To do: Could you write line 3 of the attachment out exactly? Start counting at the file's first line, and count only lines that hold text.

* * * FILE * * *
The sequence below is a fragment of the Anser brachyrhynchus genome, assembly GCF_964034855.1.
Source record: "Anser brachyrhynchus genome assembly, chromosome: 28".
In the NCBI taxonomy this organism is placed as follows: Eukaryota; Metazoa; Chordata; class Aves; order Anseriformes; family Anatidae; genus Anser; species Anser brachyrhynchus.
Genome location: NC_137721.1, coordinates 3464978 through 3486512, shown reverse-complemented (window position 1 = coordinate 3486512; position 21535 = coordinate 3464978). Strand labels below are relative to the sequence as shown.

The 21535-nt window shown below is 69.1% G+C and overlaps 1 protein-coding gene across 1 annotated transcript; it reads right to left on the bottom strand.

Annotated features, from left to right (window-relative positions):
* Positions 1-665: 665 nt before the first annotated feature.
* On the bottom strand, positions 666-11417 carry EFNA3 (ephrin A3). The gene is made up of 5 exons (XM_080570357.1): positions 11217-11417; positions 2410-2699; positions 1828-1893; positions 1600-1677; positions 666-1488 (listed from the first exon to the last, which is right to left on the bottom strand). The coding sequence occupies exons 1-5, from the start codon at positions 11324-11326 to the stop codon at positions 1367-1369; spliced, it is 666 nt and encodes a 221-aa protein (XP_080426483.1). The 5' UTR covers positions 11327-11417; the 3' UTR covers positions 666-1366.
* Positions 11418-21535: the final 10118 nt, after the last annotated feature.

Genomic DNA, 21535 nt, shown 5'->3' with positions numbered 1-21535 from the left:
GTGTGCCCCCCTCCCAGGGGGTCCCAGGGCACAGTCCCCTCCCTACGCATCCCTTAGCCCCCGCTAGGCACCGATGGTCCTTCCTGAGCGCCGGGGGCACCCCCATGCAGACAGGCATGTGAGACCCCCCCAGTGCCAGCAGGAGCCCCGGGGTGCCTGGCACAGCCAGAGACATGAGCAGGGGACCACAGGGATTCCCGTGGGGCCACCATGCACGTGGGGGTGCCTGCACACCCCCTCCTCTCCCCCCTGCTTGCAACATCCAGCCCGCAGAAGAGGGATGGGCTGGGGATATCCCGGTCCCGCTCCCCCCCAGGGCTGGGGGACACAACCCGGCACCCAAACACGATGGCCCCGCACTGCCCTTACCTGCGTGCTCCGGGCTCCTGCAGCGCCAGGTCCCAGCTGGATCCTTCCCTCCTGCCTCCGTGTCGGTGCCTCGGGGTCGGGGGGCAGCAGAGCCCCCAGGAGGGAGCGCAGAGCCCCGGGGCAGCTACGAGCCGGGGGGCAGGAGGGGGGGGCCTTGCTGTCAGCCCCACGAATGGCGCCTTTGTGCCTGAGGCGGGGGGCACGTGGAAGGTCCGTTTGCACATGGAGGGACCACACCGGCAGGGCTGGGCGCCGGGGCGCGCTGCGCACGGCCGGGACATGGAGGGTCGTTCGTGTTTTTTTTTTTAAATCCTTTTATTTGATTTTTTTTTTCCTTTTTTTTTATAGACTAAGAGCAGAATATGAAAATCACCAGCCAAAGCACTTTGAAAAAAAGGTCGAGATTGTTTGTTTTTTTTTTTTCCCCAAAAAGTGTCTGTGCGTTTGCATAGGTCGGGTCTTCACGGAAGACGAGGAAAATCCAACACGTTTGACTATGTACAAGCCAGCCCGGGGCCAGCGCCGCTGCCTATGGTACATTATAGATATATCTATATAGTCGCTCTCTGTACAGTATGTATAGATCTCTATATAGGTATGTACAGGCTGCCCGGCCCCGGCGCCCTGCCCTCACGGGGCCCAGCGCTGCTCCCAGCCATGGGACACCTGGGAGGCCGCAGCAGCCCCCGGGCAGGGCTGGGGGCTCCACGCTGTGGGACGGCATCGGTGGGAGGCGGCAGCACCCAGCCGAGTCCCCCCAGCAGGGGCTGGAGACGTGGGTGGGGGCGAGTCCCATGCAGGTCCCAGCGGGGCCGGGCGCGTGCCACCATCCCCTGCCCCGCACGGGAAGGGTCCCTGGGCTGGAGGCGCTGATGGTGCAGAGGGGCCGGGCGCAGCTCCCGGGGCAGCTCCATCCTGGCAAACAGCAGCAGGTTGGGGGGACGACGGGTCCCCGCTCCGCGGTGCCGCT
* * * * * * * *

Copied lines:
In the NCBI taxonomy this organism is placed as follows: Eukaryota; Metazoa; Chordata; class Aves; order Anseriformes; family Anatidae; genus Anser; species Anser brachyrhynchus.